Paint Review: Lefranc & Bourgeois, Blockx, Old Holland, Mussini, Daniel Smith

I recently got a couple of new orders of oil paint, seen above, and I thought I’d show you guys what I got and what I thought of it. Three of these brands are my first time ever using their paint.

First I’ll introduce the brands I got paint from-

Lefranc & Bourgeois
I’ve never used this brand, and the prices for nearly all the paint are so low that I assumed it wouldn’t be any good, but it was recommended on an art forum I go to as having some reasonably good stuff. Since it was on sale at the time I ordered I thought I’d give it a try. My overall impression from 3 tubes is that I definitely have better paint already, but it’s still a really good value considering the price.

Blockx
A new brand for me. It’s been highly recommended as a top premium brand by the posters on the art forum I go to. I was kind of in a rush when I was making my order so I only got one tube from them and didn’t think too long about it, but once I tried it out it was exactly what I hoped for and wanted. They’re a littly stingy with their tube sizes; only 35ml while most other brands use either 37ml or 40ml.

Old Holland
Another premium brand, I’ve used some of their paint before and posted about it here. Many people seem to consider this one of the top if not the very top brand out there. Their prices reflect this, but their paint actually is really good from what I’ve seen.

Mussini
I’ve never used this brand either, but I’ve heard a lot of really good things about it. As a premium brand they have premium prices, so being on a budget I only got 1 tube of their cheapest paints. My so far very narrow experience with them has been very good, although they also use only 35ml tubes.

Daniel Smith
I first started using this brand somewhere between 10-11 years ago and with few exceptions I’ve always been very satisfied with them, but it’s been a very long time since I’ve actually ordered anything. Based in the US, their paint can only be gotten either direct from them or I think from a couple of international suppliers. A large portion of my oil paint collection and a very large portion of my watercolors are from Daniel Smith.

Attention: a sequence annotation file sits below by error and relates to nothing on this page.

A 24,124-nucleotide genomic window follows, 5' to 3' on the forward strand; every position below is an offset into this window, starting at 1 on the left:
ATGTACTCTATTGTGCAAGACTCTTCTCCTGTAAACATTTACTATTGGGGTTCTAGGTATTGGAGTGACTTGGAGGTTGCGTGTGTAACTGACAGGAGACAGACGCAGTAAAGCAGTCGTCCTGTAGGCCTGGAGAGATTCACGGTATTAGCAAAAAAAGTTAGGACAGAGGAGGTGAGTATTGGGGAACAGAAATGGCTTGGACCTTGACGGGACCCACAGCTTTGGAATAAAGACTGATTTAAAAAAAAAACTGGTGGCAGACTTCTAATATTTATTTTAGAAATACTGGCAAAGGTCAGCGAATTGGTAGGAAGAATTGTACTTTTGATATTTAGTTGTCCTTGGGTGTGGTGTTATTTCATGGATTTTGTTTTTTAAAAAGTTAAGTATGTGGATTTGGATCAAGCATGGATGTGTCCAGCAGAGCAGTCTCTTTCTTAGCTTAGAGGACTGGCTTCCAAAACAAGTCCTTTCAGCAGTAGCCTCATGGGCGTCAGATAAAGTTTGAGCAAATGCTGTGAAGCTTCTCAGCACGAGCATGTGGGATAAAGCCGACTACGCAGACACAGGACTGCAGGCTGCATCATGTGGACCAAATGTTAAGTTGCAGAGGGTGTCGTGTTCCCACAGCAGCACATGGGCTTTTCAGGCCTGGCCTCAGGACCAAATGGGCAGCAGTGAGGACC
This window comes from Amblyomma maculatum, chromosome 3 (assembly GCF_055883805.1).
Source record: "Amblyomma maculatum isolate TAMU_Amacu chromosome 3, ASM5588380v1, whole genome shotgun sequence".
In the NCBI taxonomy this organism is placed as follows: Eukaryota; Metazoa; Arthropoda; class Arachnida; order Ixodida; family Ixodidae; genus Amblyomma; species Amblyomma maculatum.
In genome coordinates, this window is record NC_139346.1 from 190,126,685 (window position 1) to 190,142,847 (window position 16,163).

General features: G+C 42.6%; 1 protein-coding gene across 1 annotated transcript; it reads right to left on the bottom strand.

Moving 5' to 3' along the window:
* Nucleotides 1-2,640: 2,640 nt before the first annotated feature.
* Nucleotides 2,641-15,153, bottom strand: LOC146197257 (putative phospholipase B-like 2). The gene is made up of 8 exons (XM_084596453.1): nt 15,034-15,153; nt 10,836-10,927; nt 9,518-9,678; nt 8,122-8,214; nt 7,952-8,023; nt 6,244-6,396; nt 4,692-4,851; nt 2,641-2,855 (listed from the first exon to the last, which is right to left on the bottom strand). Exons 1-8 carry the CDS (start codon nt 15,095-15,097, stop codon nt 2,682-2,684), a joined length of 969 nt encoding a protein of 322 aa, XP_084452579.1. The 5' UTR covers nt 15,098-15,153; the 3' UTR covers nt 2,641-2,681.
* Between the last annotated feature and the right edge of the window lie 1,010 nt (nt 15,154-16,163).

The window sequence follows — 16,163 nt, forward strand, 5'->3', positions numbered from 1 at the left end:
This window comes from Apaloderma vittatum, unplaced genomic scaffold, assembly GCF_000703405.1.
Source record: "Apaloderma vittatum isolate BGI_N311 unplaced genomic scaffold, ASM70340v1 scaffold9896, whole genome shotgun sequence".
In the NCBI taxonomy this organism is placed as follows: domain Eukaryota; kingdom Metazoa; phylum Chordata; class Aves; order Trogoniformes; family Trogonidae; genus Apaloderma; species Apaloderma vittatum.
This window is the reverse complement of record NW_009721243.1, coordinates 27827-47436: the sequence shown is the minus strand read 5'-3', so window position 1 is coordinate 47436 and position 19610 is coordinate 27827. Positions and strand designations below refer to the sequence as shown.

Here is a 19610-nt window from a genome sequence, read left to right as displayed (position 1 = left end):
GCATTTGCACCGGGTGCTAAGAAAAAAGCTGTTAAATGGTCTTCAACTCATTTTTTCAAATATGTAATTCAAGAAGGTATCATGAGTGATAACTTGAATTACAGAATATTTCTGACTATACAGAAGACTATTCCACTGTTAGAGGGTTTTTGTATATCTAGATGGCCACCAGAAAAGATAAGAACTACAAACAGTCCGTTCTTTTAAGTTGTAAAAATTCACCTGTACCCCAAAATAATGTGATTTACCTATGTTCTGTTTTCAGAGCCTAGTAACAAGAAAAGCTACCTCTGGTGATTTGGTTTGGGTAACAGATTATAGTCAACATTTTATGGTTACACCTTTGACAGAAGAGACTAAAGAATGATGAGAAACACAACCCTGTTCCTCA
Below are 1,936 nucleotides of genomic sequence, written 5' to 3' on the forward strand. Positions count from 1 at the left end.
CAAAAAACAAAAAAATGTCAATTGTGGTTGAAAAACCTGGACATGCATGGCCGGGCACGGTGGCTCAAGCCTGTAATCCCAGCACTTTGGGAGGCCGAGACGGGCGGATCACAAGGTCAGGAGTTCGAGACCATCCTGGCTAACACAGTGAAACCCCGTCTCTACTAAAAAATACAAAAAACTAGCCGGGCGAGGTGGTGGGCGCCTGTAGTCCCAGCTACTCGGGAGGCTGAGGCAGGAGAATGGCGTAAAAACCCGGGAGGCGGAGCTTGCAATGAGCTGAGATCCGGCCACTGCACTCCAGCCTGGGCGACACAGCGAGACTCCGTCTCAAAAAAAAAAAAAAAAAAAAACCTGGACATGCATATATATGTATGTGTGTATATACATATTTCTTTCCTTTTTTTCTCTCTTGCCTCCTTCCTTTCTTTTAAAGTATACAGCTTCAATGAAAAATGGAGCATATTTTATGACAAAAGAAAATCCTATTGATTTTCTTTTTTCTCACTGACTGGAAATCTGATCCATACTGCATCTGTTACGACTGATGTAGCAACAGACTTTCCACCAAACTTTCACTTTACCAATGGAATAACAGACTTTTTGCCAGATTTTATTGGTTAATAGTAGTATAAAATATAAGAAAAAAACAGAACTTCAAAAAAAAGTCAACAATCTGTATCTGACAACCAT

Lefranc & Bourgeois

Lefranc & Bourgeois Chinese red vermilion hue
Actually a very attractive paint. I like the pink tints it gives. I don’t normally get paint that’s made of more than one pigment, but these are both good ones. When I mixed this with paints from other brands it seemed like the pigment load was a little lower, which makes sense considering the low price.

Mineral Violet Light – PV16
This is apparently their name for what many other brands call manganese violet. It looks pretty good and makes nice violet tints. I think the handling is what would be called waxy though and I found that the paint has a dull matte surface, even straight from the tube.

Silver
I’ve been wanting a silver in oil paints so I thought I’d try theirs. Seems like it’d be good enough for what I want to use it for, and the price was right.

Blockx, Old Holland, Mussini

Blockx mars violet
A very strong tinter, I mixed this with white twice to show off the hue at lighter values. This is a cool, dark earthy red that tints to a dull violet red. I chose the Blockx version of this paint because from what I saw in side by side comparisons theirs was one of the coolest and most violet and I wanted to make sure the mars violet I got would be noticeably different from my other varieties of PR101. I’m liking this paint more than I expected to and it’s a welcome addition to my palette. The handling is a little thick. One annoying note- even after I stopped squeezing paint was still coming out of the tube, each of the few times that I’ve gotten paint out now. I’m pretty sure it has more to do with the individual tube and the way it was packed than anything else.

Old Holland yellow ochre burnt and Old Holland burnt sienna
Last time I mentioned how I had wanted to get yellow ochre half burnt instead of the yellow ochre light that I went with, but this time I decided to get the full burnt version. It’s similar to the burnt sienna, which I put next to it, but yellower and lighter. Mixing this with some cadmium vermilion from Blue Ridge and a little white actually got a really good skin tone. I think I prefer this paint over the standard burnt sienna. One note- when I first squeezed the tube nothing came out. I squeezed harder and still nothing. I then pushed a nail into the open mouth of the tube and penetrated a thin layer of nearly dry paint. The paint under that now comes out, but not with any small amount of squeezing and it’s very thick and feels partly dried. Did I just get an old tube? I don’t think I’ve had this happen before. Tube issues aside, I do recommend this paint for its color. There’s burnt yellow ochres from a couple of other brands I know of that I might try now that I see how much I like this one.

Schmincke Mussini atrament black
This seems like it’d be an odd choice of paint for my first tube from this brand, but I’ve been wanting to try this pigment for awhile now. It’s a black pigment, sometimes referred to as perylene black or perylene green, but unlike other blacks it has a greenishness to it. Think of it as an extremely dark shadow green. Mixed with yellow it produces some really good greens. I could easily see myself painting a shadowy pine forest with this. It kind of seems like more of a specialty pigment than something to have on a standard palette, but for what it’s good at it’s very good at.

Daniel Smith

Nickel Azo Yellow – PY150